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Keywords:

  • critical flood intervals;
  • environmental flows;
  • flood requirements;
  • floodplains;
  • threatened species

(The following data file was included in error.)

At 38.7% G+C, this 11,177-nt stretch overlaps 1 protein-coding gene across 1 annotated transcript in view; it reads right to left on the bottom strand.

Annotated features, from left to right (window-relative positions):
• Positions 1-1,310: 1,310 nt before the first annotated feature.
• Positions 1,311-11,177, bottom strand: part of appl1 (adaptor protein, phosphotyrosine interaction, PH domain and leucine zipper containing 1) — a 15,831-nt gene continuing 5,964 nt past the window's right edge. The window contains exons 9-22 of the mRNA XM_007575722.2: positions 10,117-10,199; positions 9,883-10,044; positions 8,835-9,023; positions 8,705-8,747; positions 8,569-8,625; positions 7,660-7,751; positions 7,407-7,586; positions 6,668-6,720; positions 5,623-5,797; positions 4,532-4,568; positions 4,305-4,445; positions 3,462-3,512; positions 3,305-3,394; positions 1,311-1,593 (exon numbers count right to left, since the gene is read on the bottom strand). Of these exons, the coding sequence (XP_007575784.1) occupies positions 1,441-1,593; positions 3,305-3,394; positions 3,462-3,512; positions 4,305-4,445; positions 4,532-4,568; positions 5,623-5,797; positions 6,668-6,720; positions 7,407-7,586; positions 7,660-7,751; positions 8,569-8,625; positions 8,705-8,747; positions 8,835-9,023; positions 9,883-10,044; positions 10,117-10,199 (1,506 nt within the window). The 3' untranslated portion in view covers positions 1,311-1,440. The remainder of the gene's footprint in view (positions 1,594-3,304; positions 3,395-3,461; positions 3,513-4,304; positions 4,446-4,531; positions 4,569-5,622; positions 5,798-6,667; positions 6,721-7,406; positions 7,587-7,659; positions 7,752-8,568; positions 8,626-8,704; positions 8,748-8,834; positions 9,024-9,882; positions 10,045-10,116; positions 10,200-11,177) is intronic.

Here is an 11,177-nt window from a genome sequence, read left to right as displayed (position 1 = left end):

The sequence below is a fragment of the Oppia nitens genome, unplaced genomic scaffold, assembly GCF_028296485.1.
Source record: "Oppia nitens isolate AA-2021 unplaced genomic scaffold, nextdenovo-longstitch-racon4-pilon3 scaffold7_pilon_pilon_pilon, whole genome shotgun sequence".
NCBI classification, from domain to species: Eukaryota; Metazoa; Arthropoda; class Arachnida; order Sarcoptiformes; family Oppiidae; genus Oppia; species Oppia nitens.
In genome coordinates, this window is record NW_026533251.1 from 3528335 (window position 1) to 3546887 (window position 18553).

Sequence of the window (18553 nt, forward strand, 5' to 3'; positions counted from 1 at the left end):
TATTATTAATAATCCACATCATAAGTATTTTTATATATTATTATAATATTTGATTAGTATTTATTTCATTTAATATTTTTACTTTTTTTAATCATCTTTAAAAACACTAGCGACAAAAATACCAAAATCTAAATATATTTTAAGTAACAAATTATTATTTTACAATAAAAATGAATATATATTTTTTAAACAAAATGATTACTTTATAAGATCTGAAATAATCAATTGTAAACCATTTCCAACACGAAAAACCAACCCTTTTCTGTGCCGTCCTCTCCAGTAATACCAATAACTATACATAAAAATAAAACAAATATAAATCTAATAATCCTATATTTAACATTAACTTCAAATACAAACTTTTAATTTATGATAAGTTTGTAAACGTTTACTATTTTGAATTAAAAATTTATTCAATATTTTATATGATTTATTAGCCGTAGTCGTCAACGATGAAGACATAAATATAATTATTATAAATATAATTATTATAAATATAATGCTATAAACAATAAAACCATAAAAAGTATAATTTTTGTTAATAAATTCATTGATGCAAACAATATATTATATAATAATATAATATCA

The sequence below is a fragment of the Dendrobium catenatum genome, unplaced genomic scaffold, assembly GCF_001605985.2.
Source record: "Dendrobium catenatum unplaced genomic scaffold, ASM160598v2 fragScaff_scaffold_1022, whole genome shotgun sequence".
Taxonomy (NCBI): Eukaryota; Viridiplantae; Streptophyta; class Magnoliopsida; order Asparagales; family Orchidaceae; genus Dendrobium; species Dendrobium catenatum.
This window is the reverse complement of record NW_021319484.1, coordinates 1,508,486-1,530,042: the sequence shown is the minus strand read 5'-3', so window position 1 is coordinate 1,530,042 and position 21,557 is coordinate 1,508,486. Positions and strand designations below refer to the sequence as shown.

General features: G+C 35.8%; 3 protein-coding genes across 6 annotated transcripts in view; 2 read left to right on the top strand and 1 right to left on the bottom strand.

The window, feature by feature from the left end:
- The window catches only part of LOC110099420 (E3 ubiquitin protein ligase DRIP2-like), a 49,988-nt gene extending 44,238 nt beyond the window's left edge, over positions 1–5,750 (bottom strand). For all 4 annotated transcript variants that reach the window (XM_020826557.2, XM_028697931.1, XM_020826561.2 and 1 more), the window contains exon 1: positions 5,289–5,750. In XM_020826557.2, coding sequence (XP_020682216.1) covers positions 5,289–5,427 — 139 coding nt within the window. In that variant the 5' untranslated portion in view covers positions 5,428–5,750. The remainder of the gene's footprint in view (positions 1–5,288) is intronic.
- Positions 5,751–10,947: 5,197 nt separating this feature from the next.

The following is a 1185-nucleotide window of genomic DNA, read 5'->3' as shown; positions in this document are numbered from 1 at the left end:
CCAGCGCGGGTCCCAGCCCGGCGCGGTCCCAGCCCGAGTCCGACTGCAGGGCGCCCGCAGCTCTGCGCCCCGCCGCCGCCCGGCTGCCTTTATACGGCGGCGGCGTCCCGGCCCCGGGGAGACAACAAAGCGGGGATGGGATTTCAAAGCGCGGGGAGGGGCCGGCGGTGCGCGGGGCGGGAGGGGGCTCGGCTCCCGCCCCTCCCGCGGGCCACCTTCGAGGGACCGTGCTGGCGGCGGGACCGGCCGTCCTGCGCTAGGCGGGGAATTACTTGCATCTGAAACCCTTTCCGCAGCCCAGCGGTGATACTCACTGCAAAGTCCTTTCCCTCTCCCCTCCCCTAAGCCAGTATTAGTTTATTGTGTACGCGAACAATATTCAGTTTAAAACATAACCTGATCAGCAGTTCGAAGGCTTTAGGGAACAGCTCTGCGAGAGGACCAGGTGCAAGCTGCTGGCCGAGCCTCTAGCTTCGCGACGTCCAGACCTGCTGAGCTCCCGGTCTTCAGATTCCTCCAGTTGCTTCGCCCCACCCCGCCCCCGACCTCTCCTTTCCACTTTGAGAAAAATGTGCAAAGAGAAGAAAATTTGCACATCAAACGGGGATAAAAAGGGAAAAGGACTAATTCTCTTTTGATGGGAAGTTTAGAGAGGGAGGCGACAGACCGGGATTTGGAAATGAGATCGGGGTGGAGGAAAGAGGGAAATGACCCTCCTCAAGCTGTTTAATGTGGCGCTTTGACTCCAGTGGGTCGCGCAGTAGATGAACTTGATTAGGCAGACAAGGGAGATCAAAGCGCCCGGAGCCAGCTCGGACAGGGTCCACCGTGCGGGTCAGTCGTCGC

Summary  Large overbank flood events play an important role in maintaining large-scale ecological processes and connectivity along and across the floodplains and between the rivers and their floodplains in the southern Murray-Darling Basin. However, the regulation of rivers means that extensive overbank flooding can only occur in the rare circumstance of extreme flood events. Recent environmental water allocations have focussed on the largest floodplain blocks (‘icon’ sites) and a small set of specific values (e.g. colonial nesting waterbirds), as well as on trialling fine-scale manipulation of infrastructure (e.g. pumping) to water relatively small areas. There has been no comprehensive systematic assessment of the entire floodplain and its wider set of flood-dependent natural assets (such as ecosystems and species; herein referred to as ‘natural values’) to maximise the effectiveness of environmental water use and to catalogue values likely to be lost. This paper describes an assessment of some 220 000 ha found to support flood-dependent natural values in Victoria. We mapped the geographic distribution and estimated components of the flooding requirements (natural flooding frequency, and maximum period without flooding and minimum duration of each flooding event before significant deterioration) for each natural value. Using an example of one stretch of the River Murray, we show how the resultant spatial data can be used with floodplain inundation modelling to compare the outcomes of real or planned environmental watering events; potentially providing tools for management agencies to conserve a wider range of floodplain values than is currently the case. That is, water managers and the public can see what ecosystems and threatened species are intended to be maintained by environmental watering and what values are intended to be abandoned across the whole floodplain, rather than just seeing the small subset of values and ‘icon’ sites that are intended to be maintained. Examples are provided to illustrate how information about the location, water requirements and extent covered by potential floods for specific values can be used to build adaptive watering strategies for areas as large as the whole floodplain.